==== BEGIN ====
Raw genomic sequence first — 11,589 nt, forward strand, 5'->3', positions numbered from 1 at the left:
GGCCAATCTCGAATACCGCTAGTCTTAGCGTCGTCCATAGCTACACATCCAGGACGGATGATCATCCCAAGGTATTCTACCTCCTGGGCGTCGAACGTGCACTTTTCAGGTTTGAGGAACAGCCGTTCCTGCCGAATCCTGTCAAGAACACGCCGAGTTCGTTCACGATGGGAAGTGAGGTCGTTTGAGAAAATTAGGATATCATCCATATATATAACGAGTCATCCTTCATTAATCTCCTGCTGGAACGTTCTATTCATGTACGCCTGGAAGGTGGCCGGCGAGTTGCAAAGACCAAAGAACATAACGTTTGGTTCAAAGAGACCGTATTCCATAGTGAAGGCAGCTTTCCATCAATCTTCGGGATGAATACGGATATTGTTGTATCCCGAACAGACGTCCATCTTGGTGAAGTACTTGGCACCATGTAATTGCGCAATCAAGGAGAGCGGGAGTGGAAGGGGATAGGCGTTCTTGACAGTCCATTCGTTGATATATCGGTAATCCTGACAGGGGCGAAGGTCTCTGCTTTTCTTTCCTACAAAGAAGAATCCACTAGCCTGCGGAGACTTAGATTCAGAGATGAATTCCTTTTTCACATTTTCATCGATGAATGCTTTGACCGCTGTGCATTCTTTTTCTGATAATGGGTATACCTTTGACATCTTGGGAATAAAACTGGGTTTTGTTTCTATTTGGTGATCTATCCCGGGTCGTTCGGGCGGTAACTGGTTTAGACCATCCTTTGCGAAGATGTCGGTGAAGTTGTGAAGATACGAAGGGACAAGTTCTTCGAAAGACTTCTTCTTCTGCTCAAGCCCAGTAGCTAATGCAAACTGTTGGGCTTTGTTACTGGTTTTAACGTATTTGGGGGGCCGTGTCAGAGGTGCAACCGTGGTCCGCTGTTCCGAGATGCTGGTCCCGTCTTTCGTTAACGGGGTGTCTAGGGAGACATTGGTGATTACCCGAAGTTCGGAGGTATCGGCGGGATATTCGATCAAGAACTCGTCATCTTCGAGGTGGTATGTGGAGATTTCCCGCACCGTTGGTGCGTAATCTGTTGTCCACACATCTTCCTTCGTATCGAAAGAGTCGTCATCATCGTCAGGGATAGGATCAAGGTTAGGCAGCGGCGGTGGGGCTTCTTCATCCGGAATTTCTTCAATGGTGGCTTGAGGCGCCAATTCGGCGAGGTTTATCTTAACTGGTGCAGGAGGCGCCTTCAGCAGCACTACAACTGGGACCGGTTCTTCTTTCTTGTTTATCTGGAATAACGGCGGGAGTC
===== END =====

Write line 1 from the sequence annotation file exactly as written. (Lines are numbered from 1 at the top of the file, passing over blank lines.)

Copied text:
Raw genomic sequence first — 11,589 nt, forward strand, 5'->3', positions numbered from 1 at the left: